It is quite normal to make a will in Cambodia.
Under Inheritance Law 1972, a will in Cambodia can be established through either a certified or a private deed. A certified deed is dictated by the testator, in the presence of the local “mekhum” (commune chief) assisted by two witnesses, who must not be legatees or heirs. A will must be dated and include the names, ages and domiciles of the witnesses. After the will is read out aloud by the mekhum, the testator, witnesses, and mekhum must append their signatures. The mekhum must mention on the will if the testator and witnesses are illiterate. A private deed is entirely written and signed by the testator in Cambodia.

The Draft of Civil Code 2006 defines how the will must be formed. The will can be made as an authentic document or as a private or secret one. Each type of will has its own formality to be respected.

Cambodian laws do not provide explicit guidance for inheritance from foreigners who own assets in Cambodia. If the inheritance law of a foreigner is more favorable than Cambodian Law, then it is recommended that he/she should make a will under his/her national law. On the contrary, if Cambodian Law is more favorable, then it is advisable for him/her to make a local will.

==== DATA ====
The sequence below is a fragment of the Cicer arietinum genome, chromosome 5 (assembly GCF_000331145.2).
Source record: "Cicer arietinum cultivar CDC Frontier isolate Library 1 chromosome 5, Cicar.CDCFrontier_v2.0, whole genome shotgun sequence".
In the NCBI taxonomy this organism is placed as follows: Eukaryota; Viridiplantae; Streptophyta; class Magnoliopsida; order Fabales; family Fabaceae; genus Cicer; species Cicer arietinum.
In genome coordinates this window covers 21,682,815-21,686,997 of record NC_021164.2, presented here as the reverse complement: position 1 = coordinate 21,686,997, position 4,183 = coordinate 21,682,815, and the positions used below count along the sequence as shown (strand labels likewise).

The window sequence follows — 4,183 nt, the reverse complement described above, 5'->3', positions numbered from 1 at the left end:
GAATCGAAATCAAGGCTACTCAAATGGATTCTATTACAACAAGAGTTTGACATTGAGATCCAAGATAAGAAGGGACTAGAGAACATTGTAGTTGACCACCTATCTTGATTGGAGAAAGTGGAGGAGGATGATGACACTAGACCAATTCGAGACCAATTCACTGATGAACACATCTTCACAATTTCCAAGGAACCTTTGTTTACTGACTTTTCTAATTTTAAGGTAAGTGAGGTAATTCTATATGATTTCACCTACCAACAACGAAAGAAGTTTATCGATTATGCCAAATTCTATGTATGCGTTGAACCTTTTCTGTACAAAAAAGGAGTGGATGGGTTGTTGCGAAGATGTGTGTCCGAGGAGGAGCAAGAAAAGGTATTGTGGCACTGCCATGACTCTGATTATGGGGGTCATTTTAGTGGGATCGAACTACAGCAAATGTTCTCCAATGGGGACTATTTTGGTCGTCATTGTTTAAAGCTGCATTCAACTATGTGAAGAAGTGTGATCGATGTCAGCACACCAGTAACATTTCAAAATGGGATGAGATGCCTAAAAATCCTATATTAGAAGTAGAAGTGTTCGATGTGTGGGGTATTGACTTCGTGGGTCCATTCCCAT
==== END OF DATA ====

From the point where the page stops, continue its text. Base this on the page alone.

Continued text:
In principle, if a foreigner with assets in Cambodia makes a will under his/her national law, and if his/her national law does not include a reserved portion, he has to respect the reserved portion if such portion is part of the public order provided by law. But, under the Cambodian law, we don’t know whether it enters the notion of public order, as neither the law nor the Cambodian courts have ever mentioned or decided on this matter.

A will made by a foreigner under his national law does not need to be authenticated by the authorities in Cambodia. If a foreigner wants to validate a local will, he/she must be present in Cambodia. A lawyer in Cambodia can draft a will for a foreigner, but the testator needs to be there to sign the will. The signature of the lawyer has value as a witness.

An owner can give away his property, before death.
It is necessary for gifts of real property in Cambodia to be legally recorded. The transfer of ownership needs to be done through registration at all levels of the land offices.

After the death of the owner, any gifts of property which included the reserved portion can be legally challenged by the heirs who are entitled to receive the reserved portion. The heirs also have rights to claim abatements to preserve their reserved portions. Abatement commences with the latest gifts and extends in successive order to the earliest gift.

Ownership of property is recorded on title deeds.
Cambodian laws look primarily at the name on the title deeds to determine the ownership of real property. All property transfers, including transfers through inheritance, are recorded in the Cambodian land registration system.

In addition to title deeds, the concept of legal possession is protected in Cambodia. A legal possessor who owned an estate before August 31, 2001 is protected by Cambodian Land Law. Such legal possession can be transferred by inheritance.

Minors can own property.
The Cambodian Constitution and Land Law 2001 do not mention the legal age of ownership of real property. However, the property of a minor must be administered by a curator or living parent. A guardian can be also be nominated in a will or by a civil court.

Source: Global Property Guide